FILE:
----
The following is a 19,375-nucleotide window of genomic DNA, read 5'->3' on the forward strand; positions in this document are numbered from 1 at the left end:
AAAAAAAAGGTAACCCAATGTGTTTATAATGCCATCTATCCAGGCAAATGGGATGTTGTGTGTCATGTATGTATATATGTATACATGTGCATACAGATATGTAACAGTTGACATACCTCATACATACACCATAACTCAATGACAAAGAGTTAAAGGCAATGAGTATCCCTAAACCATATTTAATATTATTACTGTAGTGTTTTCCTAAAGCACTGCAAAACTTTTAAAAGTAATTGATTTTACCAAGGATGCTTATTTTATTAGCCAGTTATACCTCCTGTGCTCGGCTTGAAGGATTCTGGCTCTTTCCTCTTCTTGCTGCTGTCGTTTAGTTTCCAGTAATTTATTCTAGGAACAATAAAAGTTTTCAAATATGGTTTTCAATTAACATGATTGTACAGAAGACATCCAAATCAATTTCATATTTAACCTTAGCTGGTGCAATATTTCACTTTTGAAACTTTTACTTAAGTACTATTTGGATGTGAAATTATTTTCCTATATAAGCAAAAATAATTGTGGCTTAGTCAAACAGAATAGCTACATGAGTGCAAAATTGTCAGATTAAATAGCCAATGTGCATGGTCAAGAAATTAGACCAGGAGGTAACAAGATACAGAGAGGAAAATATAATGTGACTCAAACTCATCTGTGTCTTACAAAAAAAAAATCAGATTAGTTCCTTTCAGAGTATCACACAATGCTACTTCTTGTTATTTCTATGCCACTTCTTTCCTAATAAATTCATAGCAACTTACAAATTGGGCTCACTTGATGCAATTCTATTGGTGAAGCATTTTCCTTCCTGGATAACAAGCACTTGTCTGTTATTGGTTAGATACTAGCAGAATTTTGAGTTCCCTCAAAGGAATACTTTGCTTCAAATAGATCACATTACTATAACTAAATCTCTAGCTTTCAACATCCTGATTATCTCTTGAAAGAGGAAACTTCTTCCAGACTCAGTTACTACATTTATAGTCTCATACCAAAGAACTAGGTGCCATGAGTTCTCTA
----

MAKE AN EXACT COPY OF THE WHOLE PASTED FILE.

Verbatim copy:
The following is a 19,375-nucleotide window of genomic DNA, read 5'->3' on the forward strand; positions in this document are numbered from 1 at the left end:
AAAAAAAAGGTAACCCAATGTGTTTATAATGCCATCTATCCAGGCAAATGGGATGTTGTGTGTCATGTATGTATATATGTATACATGTGCATACAGATATGTAACAGTTGACATACCTCATACATACACCATAACTCAATGACAAAGAGTTAAAGGCAATGAGTATCCCTAAACCATATTTAATATTATTACTGTAGTGTTTTCCTAAAGCACTGCAAAACTTTTAAAAGTAATTGATTTTACCAAGGATGCTTATTTTATTAGCCAGTTATACCTCCTGTGCTCGGCTTGAAGGATTCTGGCTCTTTCCTCTTCTTGCTGCTGTCGTTTAGTTTCCAGTAATTTATTCTAGGAACAATAAAAGTTTTCAAATATGGTTTTCAATTAACATGATTGTACAGAAGACATCCAAATCAATTTCATATTTAACCTTAGCTGGTGCAATATTTCACTTTTGAAACTTTTACTTAAGTACTATTTGGATGTGAAATTATTTTCCTATATAAGCAAAAATAATTGTGGCTTAGTCAAACAGAATAGCTACATGAGTGCAAAATTGTCAGATTAAATAGCCAATGTGCATGGTCAAGAAATTAGACCAGGAGGTAACAAGATACAGAGAGGAAAATATAATGTGACTCAAACTCATCTGTGTCTTACAAAAAAAAAATCAGATTAGTTCCTTTCAGAGTATCACACAATGCTACTTCTTGTTATTTCTATGCCACTTCTTTCCTAATAAATTCATAGCAACTTACAAATTGGGCTCACTTGATGCAATTCTATTGGTGAAGCATTTTCCTTCCTGGATAACAAGCACTTGTCTGTTATTGGTTAGATACTAGCAGAATTTTGAGTTCCCTCAAAGGAATACTTTGCTTCAAATAGATCACATTACTATAACTAAATCTCTAGCTTTCAACATCCTGATTATCTCTTGAAAGAGGAAACTTCTTCCAGACTCAGTTACTACATTTATAGTCTCATACCAAAGAACTAGGTGCCATGAGTTCTCTA